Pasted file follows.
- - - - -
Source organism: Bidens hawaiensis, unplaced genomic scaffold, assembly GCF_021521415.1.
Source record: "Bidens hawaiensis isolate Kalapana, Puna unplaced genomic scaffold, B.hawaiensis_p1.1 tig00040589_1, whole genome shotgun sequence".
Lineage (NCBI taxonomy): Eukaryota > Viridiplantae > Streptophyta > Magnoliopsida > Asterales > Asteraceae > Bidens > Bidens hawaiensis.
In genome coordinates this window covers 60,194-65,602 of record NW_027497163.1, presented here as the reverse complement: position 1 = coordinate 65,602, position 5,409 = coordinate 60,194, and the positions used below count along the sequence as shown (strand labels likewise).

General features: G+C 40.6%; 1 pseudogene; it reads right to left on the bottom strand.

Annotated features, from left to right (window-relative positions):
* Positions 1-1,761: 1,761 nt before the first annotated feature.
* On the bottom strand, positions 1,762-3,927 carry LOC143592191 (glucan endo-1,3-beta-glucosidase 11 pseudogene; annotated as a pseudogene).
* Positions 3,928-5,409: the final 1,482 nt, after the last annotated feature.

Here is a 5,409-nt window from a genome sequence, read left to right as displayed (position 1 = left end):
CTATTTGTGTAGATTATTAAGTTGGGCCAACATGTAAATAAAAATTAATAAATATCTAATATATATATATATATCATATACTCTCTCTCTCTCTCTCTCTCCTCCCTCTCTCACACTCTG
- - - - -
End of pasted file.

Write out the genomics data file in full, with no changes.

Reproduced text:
Source organism: Bidens hawaiensis, unplaced genomic scaffold, assembly GCF_021521415.1.
Source record: "Bidens hawaiensis isolate Kalapana, Puna unplaced genomic scaffold, B.hawaiensis_p1.1 tig00040589_1, whole genome shotgun sequence".
Lineage (NCBI taxonomy): Eukaryota > Viridiplantae > Streptophyta > Magnoliopsida > Asterales > Asteraceae > Bidens > Bidens hawaiensis.
In genome coordinates this window covers 60,194-65,602 of record NW_027497163.1, presented here as the reverse complement: position 1 = coordinate 65,602, position 5,409 = coordinate 60,194, and the positions used below count along the sequence as shown (strand labels likewise).

General features: G+C 40.6%; 1 pseudogene; it reads right to left on the bottom strand.

Annotated features, from left to right (window-relative positions):
* Positions 1-1,761: 1,761 nt before the first annotated feature.
* On the bottom strand, positions 1,762-3,927 carry LOC143592191 (glucan endo-1,3-beta-glucosidase 11 pseudogene; annotated as a pseudogene).
* Positions 3,928-5,409: the final 1,482 nt, after the last annotated feature.

Here is a 5,409-nt window from a genome sequence, read left to right as displayed (position 1 = left end):
CTATTTGTGTAGATTATTAAGTTGGGCCAACATGTAAATAAAAATTAATAAATATCTAATATATATATATATATCATATACTCTCTCTCTCTCTCTCTCTCCTCCCTCTCTCACACTCTG